A rare sense of calm and positive sentiment hit Wall Street over the last week as investors saw signs that the brief, albeit volatile, banking crisis may be over. Both the S&P 500 and Nasdaq were up for the month as we entered the final day of March. The Cboe Volatility Index, which measures expected volatility for the S&P 500, was at 19 in the last two days of the month. During the height of the Silicon Valley Bank failure, that index’s reading was at 30.
Another slightly positive sign for investors was jobless claims going from 7,000 to 198,000 week-over-week, according to the Labor department. This was above expectations of 195,000 but was still considered meager based on the Fed’s hawkish quantitative tightening measures. The labor market has remained tight despite the increased QT and the next jobs report will likely spur greater volatility if it comes in higher than expected.
The 10-year Treasury note yield held relatively steady to end the month, starting the last Friday of trading at 3.566%—about 20-basis points higher than the week prior but about 50-basis points lower than March 1.
That means mortgage interest rates also dropped again for the week. Freddie Mac’s 30-year fixed-rate mortgage average came in at 6.32%. That was just a slight decrease from the week prior but at this point even stable readings week-over-week could be enough to draw potential homebuyers off the sidelines. Freddie Mac economists noted in their weekly report the downside of decreasing rates, saying “Economic uncertainty continues to bring mortgage rates down. Over the last several weeks, declining rates have brought borrowers back to the market but, as the spring homebuying season gets underway, low inventory remains a key challenge for prospective buyers.”
Buyers are slowly but surely jumping into the historically strong spring buying season. The Mortgage Bankers Association’s research showed a slight 2.9% uptick in mortgage application activity for the week ending March 24. This was the fourth-straight increase in purchase applications, according to the MBA’s research.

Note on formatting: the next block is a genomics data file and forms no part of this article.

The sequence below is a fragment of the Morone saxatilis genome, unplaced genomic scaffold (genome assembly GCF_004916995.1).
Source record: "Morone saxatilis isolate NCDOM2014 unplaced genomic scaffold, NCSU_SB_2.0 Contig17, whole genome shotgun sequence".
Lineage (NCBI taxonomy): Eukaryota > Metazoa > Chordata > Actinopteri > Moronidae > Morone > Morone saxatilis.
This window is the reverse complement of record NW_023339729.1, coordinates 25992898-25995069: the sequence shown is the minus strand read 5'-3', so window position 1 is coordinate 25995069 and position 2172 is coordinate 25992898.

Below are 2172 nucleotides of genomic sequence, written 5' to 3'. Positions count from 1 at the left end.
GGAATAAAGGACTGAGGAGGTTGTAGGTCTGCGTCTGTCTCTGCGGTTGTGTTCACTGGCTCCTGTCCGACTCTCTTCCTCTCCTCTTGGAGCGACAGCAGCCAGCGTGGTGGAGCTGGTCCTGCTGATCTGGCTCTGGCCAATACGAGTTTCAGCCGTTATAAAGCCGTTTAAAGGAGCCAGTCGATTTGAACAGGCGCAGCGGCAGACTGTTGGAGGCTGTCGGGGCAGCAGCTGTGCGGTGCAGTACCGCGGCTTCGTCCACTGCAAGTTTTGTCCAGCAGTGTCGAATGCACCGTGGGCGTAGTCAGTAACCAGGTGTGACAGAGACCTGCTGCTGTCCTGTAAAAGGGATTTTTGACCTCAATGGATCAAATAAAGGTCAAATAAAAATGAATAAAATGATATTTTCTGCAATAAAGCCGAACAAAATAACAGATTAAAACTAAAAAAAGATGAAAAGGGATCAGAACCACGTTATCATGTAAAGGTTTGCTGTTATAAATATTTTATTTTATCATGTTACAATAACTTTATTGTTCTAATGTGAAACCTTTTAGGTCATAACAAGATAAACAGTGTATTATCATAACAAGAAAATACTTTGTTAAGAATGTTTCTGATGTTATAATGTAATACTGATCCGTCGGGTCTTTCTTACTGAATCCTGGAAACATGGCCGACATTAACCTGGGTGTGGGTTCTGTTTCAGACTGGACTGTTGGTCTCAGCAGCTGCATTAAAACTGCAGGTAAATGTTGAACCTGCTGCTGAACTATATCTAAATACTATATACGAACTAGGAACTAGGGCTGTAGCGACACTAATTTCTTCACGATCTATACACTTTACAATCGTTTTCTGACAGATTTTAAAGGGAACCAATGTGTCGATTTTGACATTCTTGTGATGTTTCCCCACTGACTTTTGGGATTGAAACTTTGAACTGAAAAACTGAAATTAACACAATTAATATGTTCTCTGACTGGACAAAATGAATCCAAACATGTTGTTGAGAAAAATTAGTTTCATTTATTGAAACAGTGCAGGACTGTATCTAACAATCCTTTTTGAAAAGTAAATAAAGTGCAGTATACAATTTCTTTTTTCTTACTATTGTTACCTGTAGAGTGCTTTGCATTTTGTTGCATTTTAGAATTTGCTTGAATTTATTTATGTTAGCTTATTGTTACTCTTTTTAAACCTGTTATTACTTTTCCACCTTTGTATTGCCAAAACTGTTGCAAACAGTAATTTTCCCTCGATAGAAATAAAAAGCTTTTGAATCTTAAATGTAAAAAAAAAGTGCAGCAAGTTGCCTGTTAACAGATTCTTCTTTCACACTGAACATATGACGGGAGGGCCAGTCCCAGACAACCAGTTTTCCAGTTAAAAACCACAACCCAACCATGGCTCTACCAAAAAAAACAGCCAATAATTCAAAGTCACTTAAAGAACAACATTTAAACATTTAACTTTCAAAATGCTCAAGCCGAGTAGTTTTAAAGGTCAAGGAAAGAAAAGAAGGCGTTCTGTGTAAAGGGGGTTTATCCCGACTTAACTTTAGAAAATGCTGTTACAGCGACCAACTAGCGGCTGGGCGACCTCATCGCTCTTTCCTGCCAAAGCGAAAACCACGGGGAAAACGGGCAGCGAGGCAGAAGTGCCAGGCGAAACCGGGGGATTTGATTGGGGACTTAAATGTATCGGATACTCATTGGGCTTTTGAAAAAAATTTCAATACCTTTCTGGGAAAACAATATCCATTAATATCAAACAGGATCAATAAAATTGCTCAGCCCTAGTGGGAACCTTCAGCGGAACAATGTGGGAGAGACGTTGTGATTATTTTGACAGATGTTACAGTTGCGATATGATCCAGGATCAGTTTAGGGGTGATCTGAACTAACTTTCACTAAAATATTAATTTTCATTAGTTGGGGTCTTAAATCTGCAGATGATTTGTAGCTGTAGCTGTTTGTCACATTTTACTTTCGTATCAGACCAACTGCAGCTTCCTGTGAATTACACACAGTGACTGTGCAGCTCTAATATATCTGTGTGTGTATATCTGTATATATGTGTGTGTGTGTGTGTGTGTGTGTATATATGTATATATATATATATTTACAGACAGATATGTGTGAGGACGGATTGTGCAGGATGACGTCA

As noted by Freddie Mac this will only serve to strain an already thinned out inventory. Realtor.com’s research shows that new listings were down 20% in March year-over-year and inventory is half of what was available at this same time in 2019. Their research also shows that homes are staying on the market for 54 days on average which is 18 days longer than last year.
The problem with the lower inventory is that it will likely stall the decline of home price growth. The S&P CoreLogic Case Shiller National Home Price Index runs a few months behind Realtor.com and the National Association of Realtors’ research. The S&P index showed home price growth in December accelerated at a 4.4% pace. That number is positive but keep in mind that this 4.4% growth is on top of the growth that was realized at the height of the housing boom during COVID, which reached nearly 20% at times. So home prices are still elevated and inventory is struggling, which could lead to some increased competition in the normally popular spring buying season. That’s why it’s best to make sure you have a preapproval from a Movement Mortgage loan officer before you go house shopping so you’ll know what you can afford and sellers know you’re a qualified buyer.